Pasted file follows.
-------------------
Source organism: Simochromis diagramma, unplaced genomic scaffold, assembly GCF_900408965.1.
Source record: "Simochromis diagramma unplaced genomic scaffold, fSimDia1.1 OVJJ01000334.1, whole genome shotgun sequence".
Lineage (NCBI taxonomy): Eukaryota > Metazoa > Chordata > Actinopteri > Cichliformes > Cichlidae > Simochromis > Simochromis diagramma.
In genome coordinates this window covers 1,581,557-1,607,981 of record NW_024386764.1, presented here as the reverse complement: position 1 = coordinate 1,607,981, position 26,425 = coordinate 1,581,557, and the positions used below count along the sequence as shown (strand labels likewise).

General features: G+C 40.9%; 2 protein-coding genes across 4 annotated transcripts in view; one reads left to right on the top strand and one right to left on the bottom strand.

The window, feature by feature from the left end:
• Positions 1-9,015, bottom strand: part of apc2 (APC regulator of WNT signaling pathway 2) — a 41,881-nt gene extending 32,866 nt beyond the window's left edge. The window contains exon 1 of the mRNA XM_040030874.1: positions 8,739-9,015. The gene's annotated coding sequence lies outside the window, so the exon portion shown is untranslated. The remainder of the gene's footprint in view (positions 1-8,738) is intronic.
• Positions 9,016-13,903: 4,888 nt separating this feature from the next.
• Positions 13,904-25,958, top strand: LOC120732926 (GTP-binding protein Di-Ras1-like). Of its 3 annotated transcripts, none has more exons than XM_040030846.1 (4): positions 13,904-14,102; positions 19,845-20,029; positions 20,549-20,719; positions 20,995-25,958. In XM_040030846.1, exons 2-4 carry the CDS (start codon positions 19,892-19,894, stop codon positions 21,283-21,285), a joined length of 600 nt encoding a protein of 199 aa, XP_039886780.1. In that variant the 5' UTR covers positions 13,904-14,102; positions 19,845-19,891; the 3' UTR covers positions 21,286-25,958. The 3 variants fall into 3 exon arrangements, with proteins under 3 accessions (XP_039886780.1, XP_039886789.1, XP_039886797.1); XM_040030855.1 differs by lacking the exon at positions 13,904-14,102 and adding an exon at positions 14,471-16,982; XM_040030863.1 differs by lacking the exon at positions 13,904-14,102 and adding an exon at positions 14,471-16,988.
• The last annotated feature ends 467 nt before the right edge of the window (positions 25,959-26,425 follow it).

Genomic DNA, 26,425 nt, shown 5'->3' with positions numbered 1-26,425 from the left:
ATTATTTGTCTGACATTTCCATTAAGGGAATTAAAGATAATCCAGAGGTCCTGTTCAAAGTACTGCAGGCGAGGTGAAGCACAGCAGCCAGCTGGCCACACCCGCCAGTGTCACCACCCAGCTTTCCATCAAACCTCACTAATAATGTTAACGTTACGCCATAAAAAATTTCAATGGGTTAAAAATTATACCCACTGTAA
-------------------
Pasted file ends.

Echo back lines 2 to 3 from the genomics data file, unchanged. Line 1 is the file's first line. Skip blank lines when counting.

Source record: "Simochromis diagramma unplaced genomic scaffold, fSimDia1.1 OVJJ01000334.1, whole genome shotgun sequence".
Lineage (NCBI taxonomy): Eukaryota > Metazoa > Chordata > Actinopteri > Cichliformes > Cichlidae > Simochromis > Simochromis diagramma.